It is with great joy that I’ve been watching the Knicks’ mish-moshed roster play selfless, exciting ball. And because of that joy that a certain melancholy strikes with the realization that it will be difficult to keep many of these heroes for various reasons, mostly salary related:
- J.R. Smith will likely opt-out of his $2.5 million deal and find a home paying at least double that amount;
- Steve Novak could 3-point bomb into Kapono or Korver money;
- Jared Jeffries has finally proven to the NBA that his defense is worthy of something more than the league minimum;
- Baron Davis will likely prove that his back is healthy and if he isn’t a starter, he’s still a damn good backup;
- and Mike D’Antoni, who suffered three long years for a whiff at this type of talent is by all indications a dead man walking at Madison Square Garden.
But we have these guys now. For this brief moment. This coming together for a fleeting episode of confederacy and understanding, and ultimately inevitable parting evokes a certain film from my childhood.
Ed. Note: There was a big nod to the Breakfast Club here. You can read it over at KnicksFan.com.
The Knicks are likely going to have to use their mid-level exception to retain Jeremy Lin. After that the only contract offers they’ll be able to tender will be the bi-annual exception and the veteran’s minimum. Maybe one of Jeffries or Davis or Novak will be willing to take the bi-annual, but that’s up in the air.
More importantly, if Mike D’Antoni is gone would a guy like Jeffries or Novak even want to stay? These were discarded, scrap heap types of players. We’ve already witnessed the affinity that Jeffries and D’Antoni have for each other. D’Antoni transforms players for whom other teams have no use, recognize their chief talents, and puts them in a position to excel using their gifts. The more likely scenario is that Jeffries will follow D’Antoni wherever he goes. And wherever Novak winds up (unless he’s playing for D’Antoni) he’ll likely be plastered to the bench. I think his agent will explain that he needs to take the money while he can. @BandwagonKnick explained this phenomenon as Super Nova was lighting up the Cavs last night:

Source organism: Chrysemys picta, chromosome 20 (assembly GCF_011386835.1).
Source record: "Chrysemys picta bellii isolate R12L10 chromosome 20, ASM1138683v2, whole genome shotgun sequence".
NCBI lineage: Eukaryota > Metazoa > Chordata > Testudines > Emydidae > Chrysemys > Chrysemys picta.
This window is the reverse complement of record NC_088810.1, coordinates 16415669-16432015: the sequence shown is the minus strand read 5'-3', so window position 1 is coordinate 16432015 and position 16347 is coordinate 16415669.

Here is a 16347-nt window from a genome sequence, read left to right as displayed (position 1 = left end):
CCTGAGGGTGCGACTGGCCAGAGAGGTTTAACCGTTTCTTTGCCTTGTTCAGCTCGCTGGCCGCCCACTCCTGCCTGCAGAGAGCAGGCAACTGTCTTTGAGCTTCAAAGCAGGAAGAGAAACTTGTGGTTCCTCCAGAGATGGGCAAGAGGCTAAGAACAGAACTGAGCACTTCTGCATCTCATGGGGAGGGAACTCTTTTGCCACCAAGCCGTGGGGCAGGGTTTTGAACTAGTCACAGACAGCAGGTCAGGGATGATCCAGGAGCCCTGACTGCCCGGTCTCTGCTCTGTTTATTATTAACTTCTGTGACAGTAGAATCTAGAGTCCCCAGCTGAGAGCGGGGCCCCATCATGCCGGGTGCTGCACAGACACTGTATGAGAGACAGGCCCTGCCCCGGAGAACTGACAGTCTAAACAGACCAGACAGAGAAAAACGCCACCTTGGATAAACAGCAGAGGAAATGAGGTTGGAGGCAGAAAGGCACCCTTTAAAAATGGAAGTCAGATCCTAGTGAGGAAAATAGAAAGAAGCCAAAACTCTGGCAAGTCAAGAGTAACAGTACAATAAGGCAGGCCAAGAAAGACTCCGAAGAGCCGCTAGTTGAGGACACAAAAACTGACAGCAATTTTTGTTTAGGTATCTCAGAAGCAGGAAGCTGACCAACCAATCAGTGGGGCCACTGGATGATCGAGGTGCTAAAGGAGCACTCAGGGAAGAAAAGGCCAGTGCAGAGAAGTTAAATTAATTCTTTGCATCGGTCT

Curse of a system that gives freedom to role players. RT @KnicksFanBlog It's a damn shame that we probably won't be able to keep Novak.
As odd as it may sound, Jeremy Lin, who has risen like a Phoenix to an unlikely position of influence – in no small part due to the freedom D’Antoni has handed him – has all the power in the world to force Dolan to re-up his embattled coach and perchance keep as much of the team together as possible. Lin has the power to leverage his ability to leave the Knicks high and dry at the end of next season. As Jamie O’Grady has already noted:
If successful, D’Antoni and Lin will secure each other’s futures.
Would Lin use the leverage he undoubtedly wields? Time will tell. But just like Jeffries and Novak, I suspect he knows where his bread is buttered. Per Howard Beck:
Jeremy Lin is not Steve Nash, although his poking, prodding, hunt-and-peck approach to finding open lanes evokes Nash’s style. Lin does not have Nash’s pedigree, or his 3-point shot. But he does have D’Antoni, whom he called “an absolute offensive genius”…
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